4. 4. © 2014 IBM Corporation IBM Security Systems 4 © 2014 IBM Corporation Mobile Vulnerabilities Primer
    5. 5. © 2014 IBM Corporation IBM Security Systems 5 A Typical Mobile App Client Back-end App
    6. 6. © 2014 IBM Corporation IBM Security Systems 6 The Mobile Vulnerabilities Space New Client-side vulnerabilities: ? Classic Back-end vulnerabilities: SQL Injection Code Execution etc
    7. 7. © 2014 IBM Corporation IBM Security Systems 7 Attack Vectors for Client-Side Vulnerabilities Client Back-end App
    8. 8. © 2014 IBM Corporation IBM Security Systems 8 (1) Taking Over the Backend Client Back-end App Attacker
    9. 9. © 2014 IBM Corporation IBM Security Systems 9 (2) Man-in-the Middle (MiTM) Client Back-end App Attacker
    10. 10. © 2014 IBM Corporation IBM Security Systems 10 (3) Malicious Apps Client Back-end Attacker App
    11. 11. © 2014 IBM Corporation IBM Security Systems 11 © 2014 IBM Corporation Malicious Apps
    12. 12. © 2014 IBM Corporation IBM Security Systems 12 The Android Threat Model  Apps in Android are sandboxed from each other:  Each app package runs with a different Linux user-id so by default resources created by one app cannot be accessed by another app  Apps are constrained:  A-Very-Cool-Game cannot just send SMSs.  Some constraints can be relaxed at deployment time by using permissions.  These features protect the integrity and confidentiality of:  The Installed Apps.  The Android system. Browser Mail SMSPhone Contacts Search
    13. 13. © 2014 IBM Corporation IBM Security Systems 13 Two Types of Malicious Apps  (1) Attack the System  Abuse system services for its own profit e.g.  Premium SMSs and MMS  GPS access  System log access  No vulnerability is required.  Suspicious use of permissions! Source: http://www.threattracksecurity.com/it- blog/russian-language-facebook-android-app- premium-sms-is-out-daily-service-fees-are-in/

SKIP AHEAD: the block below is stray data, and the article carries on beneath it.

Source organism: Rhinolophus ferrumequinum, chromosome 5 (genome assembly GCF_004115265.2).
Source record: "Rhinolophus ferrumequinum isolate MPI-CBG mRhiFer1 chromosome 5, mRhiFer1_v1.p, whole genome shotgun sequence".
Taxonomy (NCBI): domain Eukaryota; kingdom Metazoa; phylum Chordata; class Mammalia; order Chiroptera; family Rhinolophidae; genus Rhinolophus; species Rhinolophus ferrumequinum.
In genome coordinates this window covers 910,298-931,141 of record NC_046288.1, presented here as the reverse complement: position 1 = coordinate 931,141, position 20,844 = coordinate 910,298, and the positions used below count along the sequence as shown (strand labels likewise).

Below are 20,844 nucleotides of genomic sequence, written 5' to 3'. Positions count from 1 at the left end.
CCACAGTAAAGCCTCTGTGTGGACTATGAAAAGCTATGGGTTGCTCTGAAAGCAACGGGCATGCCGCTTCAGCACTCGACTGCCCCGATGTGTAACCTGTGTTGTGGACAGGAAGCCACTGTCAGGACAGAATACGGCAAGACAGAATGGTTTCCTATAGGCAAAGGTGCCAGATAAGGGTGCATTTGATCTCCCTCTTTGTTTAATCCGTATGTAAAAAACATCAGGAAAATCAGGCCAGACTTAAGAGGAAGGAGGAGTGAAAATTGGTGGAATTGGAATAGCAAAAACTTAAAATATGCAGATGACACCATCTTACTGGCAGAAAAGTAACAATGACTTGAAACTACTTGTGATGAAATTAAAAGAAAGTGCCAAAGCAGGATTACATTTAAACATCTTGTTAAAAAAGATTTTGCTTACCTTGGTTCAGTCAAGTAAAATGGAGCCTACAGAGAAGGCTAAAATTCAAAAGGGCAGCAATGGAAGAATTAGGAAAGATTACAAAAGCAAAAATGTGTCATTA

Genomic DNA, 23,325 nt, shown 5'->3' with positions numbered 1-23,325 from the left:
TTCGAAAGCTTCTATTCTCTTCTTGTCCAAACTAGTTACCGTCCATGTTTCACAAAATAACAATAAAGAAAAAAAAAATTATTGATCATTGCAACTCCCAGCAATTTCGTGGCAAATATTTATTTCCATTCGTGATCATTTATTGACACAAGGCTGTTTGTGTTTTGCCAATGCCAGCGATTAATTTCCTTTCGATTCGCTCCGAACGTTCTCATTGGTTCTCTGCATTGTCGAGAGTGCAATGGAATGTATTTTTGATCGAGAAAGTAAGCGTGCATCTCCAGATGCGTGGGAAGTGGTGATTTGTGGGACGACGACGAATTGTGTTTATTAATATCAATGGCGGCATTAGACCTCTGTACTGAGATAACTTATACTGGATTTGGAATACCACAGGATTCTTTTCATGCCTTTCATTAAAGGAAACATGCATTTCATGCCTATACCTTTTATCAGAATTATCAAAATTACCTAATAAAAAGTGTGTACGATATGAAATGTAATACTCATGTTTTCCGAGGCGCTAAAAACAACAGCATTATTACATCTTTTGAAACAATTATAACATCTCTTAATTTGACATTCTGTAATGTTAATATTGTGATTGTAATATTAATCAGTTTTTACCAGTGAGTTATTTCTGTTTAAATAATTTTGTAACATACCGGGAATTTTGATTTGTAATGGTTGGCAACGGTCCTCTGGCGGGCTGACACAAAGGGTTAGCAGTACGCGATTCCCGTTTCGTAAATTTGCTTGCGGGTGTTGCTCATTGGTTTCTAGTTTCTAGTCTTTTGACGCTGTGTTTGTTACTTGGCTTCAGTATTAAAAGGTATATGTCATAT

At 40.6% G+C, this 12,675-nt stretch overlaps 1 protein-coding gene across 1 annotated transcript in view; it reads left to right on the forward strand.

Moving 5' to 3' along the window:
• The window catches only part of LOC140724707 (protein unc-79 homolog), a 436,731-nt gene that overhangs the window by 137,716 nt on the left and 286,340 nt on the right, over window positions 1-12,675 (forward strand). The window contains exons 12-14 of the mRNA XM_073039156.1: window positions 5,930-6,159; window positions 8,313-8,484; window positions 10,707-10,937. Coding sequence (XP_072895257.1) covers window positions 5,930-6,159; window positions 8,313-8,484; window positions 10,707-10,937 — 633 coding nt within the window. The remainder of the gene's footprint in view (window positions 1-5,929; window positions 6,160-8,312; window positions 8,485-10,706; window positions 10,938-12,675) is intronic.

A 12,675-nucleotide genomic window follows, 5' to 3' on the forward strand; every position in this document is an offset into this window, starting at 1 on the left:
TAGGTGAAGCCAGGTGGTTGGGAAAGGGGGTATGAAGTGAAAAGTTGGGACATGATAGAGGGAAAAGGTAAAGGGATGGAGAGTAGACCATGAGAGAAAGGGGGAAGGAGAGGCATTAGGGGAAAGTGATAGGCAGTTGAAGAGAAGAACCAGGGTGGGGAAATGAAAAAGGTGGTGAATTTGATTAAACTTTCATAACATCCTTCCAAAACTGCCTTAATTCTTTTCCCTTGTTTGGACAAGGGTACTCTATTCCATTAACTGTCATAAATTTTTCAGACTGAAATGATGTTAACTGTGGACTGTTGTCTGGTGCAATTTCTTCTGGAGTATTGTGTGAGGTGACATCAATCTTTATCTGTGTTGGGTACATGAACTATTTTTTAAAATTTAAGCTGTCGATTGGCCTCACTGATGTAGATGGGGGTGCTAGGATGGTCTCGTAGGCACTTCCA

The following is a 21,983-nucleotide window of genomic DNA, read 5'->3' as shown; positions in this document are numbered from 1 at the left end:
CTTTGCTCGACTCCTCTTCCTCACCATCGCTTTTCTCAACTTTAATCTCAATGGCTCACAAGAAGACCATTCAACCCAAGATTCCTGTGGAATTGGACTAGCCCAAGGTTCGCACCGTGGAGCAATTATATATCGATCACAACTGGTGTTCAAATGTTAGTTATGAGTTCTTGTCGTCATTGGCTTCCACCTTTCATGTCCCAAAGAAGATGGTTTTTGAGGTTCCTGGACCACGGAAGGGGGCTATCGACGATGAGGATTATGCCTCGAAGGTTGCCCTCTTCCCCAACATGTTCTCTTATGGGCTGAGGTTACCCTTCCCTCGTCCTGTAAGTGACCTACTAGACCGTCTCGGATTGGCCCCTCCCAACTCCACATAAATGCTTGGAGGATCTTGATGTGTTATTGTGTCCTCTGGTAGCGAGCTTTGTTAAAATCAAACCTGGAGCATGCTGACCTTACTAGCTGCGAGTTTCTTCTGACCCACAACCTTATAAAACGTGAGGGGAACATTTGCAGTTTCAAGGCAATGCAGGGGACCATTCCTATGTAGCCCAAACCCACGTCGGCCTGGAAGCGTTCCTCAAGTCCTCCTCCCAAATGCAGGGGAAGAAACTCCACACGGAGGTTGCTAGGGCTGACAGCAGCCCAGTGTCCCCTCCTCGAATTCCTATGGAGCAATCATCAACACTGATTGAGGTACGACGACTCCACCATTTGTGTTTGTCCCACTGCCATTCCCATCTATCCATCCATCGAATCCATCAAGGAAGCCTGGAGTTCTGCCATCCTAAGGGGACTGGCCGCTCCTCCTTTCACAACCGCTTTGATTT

14. 14. © 2014 IBM Corporation IBM Security Systems 14 Two Types of Malicious Apps  (2) Attack other Apps  Try to subvert the integrity and/or confidentiality of other applications  Target applications must be vulnerable.  No suspicious use of permissions!
    15. 15. © 2014 IBM Corporation IBM Security Systems 15 Inter-Process-Communication in Android  Apps want to be able to talk to each other:  For feature reuse.  This is achieved by Inter-Process Mechanisms, controlled by special objects called Intents.  Intents carry both the destination information and the payload data.  When an application component is willing to receive Intents from external apps, it becomes exported and opens a hole in the Android Sandbox! Browser Google Play Store Phone
    16. 16. © 2014 IBM Corporation IBM Security Systems 16 A Typical Attack by a Malicious App  For a vulnerable app to be exploited, it must accept external Intents, i.e. open the IPC channel in its manifest file.  The Malicious App initiates a malicious intent targeting the vulnerable app.  The Intent’s payload is specific to the vulnerability found in the App  e.g. an SQL Injection payload. Vulnerable App Malicious App Malicious Intent
    17. 17. © 2014 IBM Corporation IBM Security Systems 17 © 2014 IBM Corporation The Mobile Analyzer